Phase diagram

In physical chemistry and materials science, a phase diagram is a type of graph used to show the equilibrium conditions between the thermodynamically-distinct phases. In mathematics and physics, a phase diagram also has an alternative meaning, as a synonym for a phase space.

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Pressure-temperature diagrams

The simplest phase diagrams are pressure-temperature diagrams of a single simple substance, such as water. The axes corresponds to the pressure and temperature. The phase diagram shows, in pressure-temperature space, the lines of equilibrium or phase boundaries between the three phases of solid, liquid, and gas.

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A typical phase diagram

The markings on the phase diagram show the points where the free energy is non-analytic. The open spaces, where the free energy is analytic, correspond to the phases. The phases are separated by lines of non-analyticity, where phase transitions occur, which are called phase boundaries.

In the diagram, the phase boundary between liquid and gas does not continue indefinitely. Instead, it terminates at a point on the phase diagram called the critical point. This reflects the fact that, at extremely high temperatures and pressures, the liquid and gaseous phases become indistinguishable. In water, the critical point occurs at around 647 K (374°C or 705°F) and 22.064 MPa.

The existence of the liquid-gas critical point reveals a slight ambiguity in our above definitions. When going from the liquid to the gaseous phase, one usually crosses the phase boundary, but it is possible to choose a path that never crosses the boundary by going to the right of the critical point. Thus, phases can sometimes blend continuously into each other. We should note, however, that this does not always happen. For example, it is impossible for the solid-liquid phase boundary to end in a critical point in the same way as the liquid-gas boundary, because the solid and liquid phases have different symmetry.

An interesting thing to note is that the solid-liquid phase boundary in the phase diagram of most substances, such as the one shown above, has a positive slope. This is due to the solid phase having a higher density than the liquid, so that increasing the pressure increases the melting temperature. However, in the phase diagram for water the solid-liquid phase boundary has a negative slope. This reflects the fact that ice has a lower density than water, which is an unusual property for a material.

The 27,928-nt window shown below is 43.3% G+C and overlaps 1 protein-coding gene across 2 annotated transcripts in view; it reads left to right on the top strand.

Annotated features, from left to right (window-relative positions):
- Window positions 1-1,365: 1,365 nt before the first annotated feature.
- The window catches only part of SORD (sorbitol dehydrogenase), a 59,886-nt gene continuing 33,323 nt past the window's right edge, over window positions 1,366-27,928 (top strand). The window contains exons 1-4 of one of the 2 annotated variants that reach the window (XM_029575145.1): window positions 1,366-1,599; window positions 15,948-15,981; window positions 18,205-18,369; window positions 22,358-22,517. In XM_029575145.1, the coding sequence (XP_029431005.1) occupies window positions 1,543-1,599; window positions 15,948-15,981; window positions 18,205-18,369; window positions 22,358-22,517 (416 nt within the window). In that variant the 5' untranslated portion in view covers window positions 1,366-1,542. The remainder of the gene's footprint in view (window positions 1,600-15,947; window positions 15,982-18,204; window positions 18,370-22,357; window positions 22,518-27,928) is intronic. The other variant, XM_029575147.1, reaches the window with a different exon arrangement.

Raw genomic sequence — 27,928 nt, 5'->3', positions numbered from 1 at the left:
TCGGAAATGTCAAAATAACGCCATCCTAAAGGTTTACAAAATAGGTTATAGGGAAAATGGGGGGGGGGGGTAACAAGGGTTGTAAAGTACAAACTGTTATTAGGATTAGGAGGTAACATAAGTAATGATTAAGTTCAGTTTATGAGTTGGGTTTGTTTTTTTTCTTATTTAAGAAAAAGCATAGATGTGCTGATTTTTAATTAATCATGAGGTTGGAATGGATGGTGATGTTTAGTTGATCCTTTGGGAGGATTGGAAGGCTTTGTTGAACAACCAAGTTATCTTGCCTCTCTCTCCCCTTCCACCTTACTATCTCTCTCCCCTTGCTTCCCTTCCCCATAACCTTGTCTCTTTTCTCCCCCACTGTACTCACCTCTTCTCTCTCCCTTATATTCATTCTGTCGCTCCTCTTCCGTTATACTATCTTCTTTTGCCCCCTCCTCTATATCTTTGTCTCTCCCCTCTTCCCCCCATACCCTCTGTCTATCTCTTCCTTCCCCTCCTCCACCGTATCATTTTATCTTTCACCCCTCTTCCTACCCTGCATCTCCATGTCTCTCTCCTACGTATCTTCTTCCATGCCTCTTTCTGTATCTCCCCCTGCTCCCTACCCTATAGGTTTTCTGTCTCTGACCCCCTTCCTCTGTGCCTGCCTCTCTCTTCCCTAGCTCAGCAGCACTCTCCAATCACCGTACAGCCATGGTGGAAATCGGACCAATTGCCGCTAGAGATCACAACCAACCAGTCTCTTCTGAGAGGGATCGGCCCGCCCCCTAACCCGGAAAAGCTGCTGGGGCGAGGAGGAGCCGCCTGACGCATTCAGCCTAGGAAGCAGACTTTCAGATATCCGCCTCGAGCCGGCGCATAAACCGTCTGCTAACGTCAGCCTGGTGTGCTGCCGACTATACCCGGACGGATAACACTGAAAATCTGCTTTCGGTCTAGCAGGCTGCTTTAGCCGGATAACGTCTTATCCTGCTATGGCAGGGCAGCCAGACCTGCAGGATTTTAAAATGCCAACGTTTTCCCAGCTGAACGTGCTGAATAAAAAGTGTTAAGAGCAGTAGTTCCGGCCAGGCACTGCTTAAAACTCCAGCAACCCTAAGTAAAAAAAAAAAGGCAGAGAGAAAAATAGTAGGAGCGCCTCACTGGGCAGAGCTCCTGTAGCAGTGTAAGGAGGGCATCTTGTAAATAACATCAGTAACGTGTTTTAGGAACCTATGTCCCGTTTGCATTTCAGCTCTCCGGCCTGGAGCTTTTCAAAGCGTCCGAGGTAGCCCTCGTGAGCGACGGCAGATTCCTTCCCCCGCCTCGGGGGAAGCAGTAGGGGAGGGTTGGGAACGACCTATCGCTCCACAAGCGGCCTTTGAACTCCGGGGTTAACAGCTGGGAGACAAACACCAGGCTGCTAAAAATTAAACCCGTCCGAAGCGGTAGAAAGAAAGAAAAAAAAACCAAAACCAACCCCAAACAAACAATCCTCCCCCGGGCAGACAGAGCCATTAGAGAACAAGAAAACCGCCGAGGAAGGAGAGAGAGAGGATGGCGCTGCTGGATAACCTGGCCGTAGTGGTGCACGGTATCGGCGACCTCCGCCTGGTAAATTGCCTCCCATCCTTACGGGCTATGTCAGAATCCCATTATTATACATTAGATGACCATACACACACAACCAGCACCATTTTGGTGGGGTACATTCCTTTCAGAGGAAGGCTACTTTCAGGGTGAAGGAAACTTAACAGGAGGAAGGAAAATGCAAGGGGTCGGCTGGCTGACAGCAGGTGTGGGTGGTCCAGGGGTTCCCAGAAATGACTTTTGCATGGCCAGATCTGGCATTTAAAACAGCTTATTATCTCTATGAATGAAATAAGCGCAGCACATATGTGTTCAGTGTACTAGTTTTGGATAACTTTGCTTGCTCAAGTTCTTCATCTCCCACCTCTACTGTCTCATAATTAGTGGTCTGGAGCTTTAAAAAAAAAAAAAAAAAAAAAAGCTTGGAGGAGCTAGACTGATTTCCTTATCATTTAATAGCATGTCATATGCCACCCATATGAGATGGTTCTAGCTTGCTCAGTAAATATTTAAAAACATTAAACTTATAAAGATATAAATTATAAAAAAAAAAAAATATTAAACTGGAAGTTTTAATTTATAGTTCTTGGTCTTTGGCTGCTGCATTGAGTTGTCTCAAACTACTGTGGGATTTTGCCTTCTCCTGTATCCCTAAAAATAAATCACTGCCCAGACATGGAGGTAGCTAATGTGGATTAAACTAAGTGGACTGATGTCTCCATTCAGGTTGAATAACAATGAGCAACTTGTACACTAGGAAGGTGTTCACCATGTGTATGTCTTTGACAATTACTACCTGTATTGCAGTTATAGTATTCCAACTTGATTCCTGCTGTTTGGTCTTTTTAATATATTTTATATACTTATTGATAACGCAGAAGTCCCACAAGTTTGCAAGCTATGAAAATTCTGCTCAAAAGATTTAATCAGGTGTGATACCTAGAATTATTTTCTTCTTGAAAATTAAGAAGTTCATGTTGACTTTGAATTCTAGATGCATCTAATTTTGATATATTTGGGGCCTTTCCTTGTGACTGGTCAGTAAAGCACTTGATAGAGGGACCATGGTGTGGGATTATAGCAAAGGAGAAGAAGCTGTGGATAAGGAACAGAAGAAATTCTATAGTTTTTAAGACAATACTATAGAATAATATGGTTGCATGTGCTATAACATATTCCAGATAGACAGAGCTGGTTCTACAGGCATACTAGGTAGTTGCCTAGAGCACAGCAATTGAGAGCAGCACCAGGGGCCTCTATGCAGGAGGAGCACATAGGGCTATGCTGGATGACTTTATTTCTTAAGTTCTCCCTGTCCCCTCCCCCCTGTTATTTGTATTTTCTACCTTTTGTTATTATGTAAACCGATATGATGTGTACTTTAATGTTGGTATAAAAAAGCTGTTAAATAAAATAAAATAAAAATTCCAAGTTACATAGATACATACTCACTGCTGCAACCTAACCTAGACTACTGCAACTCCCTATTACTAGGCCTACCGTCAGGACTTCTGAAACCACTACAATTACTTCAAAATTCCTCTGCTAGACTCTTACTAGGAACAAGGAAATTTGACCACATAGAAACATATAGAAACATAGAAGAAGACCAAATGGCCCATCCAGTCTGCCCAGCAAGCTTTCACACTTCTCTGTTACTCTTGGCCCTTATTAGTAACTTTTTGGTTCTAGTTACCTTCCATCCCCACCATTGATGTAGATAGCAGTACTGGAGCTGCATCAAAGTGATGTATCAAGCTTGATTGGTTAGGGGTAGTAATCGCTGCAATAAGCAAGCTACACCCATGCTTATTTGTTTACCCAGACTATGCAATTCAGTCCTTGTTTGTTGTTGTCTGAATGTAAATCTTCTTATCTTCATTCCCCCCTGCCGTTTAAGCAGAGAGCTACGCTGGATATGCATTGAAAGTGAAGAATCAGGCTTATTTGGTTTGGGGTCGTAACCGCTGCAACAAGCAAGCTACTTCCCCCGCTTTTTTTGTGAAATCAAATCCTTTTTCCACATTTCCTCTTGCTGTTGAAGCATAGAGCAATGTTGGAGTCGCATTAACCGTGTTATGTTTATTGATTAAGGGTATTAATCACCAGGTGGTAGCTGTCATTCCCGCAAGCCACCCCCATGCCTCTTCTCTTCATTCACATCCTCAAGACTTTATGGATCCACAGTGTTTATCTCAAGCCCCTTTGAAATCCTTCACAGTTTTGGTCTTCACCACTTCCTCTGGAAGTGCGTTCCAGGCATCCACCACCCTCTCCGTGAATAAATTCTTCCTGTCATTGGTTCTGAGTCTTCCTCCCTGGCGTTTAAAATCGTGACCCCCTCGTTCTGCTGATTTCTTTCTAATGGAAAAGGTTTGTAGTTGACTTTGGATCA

Other phase diagrams

Other, more complex types of phase diagrams can be constructed.

For example, phase diagrams can involve substances that take on more than just three states of matter. Also, phase diagrams can use other variables in place of temperature and pressure. Phase diagrams with more than two dimensions can be constructed that show the effect of more than two variables on the phase of a substance.

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A phase diagram for a binary system displaying a eutectic point.

One type of phase diagram plots temperature against the relative concentrations of two substances in a binary mixture. Such a mixture can be either a solid solution or a eutectic. These two types of mixtures result in very different graphs. A textbook example of a eutectic phase diagram is that of the olivine (forsterite and fayalite) system.

A complex phase diagram of great technological importance is that of the iron-carbon system for less than 7% carbon.

Common components of a phase diagram

Lines of equilibrium or phase boundaries refer to the lines that demarcate where phase transitions occur.

A triple point is, in a pressure-temperature phase diagram, the unique intersection of the lines of equilibrium between three states of matter, usually solid, liquid, and gas.

For a phase diagram with temperature on the vertical axis, a solidus is a line below which the substance is stable in the solid state. A liquidus is a line above which the substance is stable in a liquid state. There may be a gap between the solidus and liquidus; within the gap, the substance is not stable as either a solid or a liquid.

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